January 22nd, 2012

Holy Days – God’s Annual Sabbaths

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God’s Annual Sabbaths

The Feasts of the Lord – Not of the Jews

 

Passover and Unleavened Bread:

Zachi Evenor

Zachi Evenor

Passover in the spring of the year is rich in symbolism relating to our covenant relationship with God and helping us to see the need for self-reflection, a sacrifice for our sins, and a Saviour to restore a right relationship with God and deliver us from Egypt – a symbol of life cut off from God’s wisdom and guidance.

Videos and Youth resources

Cleanse out the old leaven that you may be a new lump, as you really are unleavened. For Christ, our Passover lamb, has been sacrificed. 8 Let us therefore celebrate the festival, not with the old leaven, the leaven of malice and evil, but with the unleavened bread of sincerity and truth. 1 Corinthians 5:7-9 ESV

 

Pentecost/Feast of Weeks:

Pentecost: Perfecting the SaintsPentecost celebrates the awesome power of the voice of the Eternal delivering the covenant from Mt. Sinai amidst the thunder and lightning. It also commemorates the giving of the Holy Spirit and the establishment of the Church of God, after the resurrection and ascension of Jesus, the Messiah. It is an annual Sabbath rich in meaning for all those who believe in the hope of the resurrection.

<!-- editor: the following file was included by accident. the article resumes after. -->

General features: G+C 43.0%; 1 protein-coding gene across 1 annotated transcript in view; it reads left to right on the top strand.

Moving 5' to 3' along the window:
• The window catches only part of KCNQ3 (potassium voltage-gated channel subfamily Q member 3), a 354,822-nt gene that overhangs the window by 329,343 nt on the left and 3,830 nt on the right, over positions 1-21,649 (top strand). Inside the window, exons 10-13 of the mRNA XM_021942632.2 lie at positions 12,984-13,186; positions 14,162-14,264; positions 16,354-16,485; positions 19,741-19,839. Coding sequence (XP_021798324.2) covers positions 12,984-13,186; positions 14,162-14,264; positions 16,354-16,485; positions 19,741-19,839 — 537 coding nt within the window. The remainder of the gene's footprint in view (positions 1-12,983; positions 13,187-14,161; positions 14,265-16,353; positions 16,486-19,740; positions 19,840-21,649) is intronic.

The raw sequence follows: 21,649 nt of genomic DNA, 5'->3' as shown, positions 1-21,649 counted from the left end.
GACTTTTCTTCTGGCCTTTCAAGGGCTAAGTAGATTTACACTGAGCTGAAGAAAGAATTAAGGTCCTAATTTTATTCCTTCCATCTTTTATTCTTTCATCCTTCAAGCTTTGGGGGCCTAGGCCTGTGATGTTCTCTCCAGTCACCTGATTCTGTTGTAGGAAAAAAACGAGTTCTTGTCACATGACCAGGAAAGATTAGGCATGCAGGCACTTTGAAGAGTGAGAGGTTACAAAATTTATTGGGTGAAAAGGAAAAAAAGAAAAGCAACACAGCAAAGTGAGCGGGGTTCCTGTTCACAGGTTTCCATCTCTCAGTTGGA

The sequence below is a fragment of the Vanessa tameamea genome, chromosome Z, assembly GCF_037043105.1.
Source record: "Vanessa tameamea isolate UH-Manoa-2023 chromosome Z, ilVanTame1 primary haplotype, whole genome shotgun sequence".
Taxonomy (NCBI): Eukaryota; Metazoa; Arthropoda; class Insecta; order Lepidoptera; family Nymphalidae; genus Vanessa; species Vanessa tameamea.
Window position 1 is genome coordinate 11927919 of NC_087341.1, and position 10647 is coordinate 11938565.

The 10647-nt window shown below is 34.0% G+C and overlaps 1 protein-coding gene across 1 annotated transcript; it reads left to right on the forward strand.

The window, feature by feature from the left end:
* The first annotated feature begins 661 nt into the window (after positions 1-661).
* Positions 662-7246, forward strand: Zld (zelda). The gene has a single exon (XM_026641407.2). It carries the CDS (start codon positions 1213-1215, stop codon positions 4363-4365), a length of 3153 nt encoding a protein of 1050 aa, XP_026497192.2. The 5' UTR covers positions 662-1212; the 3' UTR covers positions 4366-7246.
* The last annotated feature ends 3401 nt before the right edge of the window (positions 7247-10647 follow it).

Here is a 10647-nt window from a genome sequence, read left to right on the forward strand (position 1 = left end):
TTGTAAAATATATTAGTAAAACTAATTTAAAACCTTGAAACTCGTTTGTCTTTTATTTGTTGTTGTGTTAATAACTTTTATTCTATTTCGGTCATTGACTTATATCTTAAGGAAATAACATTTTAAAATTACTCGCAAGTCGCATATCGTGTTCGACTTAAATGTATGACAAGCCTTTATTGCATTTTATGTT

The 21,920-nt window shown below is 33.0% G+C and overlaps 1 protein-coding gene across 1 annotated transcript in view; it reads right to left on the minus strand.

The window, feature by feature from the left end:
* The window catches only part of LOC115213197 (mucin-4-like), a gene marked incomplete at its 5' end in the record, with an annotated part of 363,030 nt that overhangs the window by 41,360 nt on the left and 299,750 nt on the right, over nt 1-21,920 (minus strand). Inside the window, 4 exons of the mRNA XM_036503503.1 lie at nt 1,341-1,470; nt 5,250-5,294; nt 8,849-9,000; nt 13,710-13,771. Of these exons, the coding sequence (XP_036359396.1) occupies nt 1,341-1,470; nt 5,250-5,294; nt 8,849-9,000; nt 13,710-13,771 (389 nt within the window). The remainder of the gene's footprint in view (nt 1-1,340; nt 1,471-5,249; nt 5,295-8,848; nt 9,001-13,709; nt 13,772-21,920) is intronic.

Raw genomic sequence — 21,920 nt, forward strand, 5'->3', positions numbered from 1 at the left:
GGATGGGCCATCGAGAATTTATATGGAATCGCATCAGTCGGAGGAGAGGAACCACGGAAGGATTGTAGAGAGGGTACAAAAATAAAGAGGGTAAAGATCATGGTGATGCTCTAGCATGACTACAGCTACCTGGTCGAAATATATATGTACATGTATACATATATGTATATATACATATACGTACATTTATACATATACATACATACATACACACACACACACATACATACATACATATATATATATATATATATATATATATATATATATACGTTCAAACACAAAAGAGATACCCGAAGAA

And you shall count for yourselves from the day after the Sabbath, from the day that you brought the sheaf of the wave offering: seven Sabbaths shall be completed. 16 Count fifty days to the day after the seventh Sabbath; then you shall offer a new grain offering to the LORD…And you shall proclaim on the same day that it is a holy convocation to you. You shall do no customary work on it. It shall be a statute forever in all your dwellings throughout your generations. Leviticus 23:15-21

Related Videos:

Youth Activities:

Paul had decided to sail on past Ephesus, for he didn’t want to spend any more time in the province of Asia. He was hurrying to get to Jerusalem, if possible, in time for the Festival of Pentecost. Acts 20:16

Feast of Trumpets/Yom Teruah:

shofar_sunrise_smThe beginning of the fall festival season and the final harvest of ingathering is heralded by the blowing of trumpets. This Holy Day has multiple historic and prophetic meanings. This holy time is the beginning of the ten days of national repentance and reconciliation called the Days of Awe that are completed on the Day of Atonement. It begins the 15 day ascent to Jerusalem, memorialized in the Psalms of Ascent, as the people journeyed up to Jerusalem to celebrate the Feast of Tabernacles (Succoth). And it looks forward to the coming of the Messiah, to destroy those who destroy the earth and to bring peace and justice to all who look longingly for His return.

Related Videos:

Day of Atonement

The fast  on the Day of Atonement is rich with meaning for the Christian, as it points us to the sacrifice of Christ as a propitiation for our sins, and the sins of all people. As we afflict our souls through fasting we gain a deeper understanding of our need for God, and his plan to forgive our sins so we might live in covenant with Him. We also anticipate that time of peace when the adversary will no longer influence humanity and a jubilee will sound announcing the restoration of the inheritance to the people of God.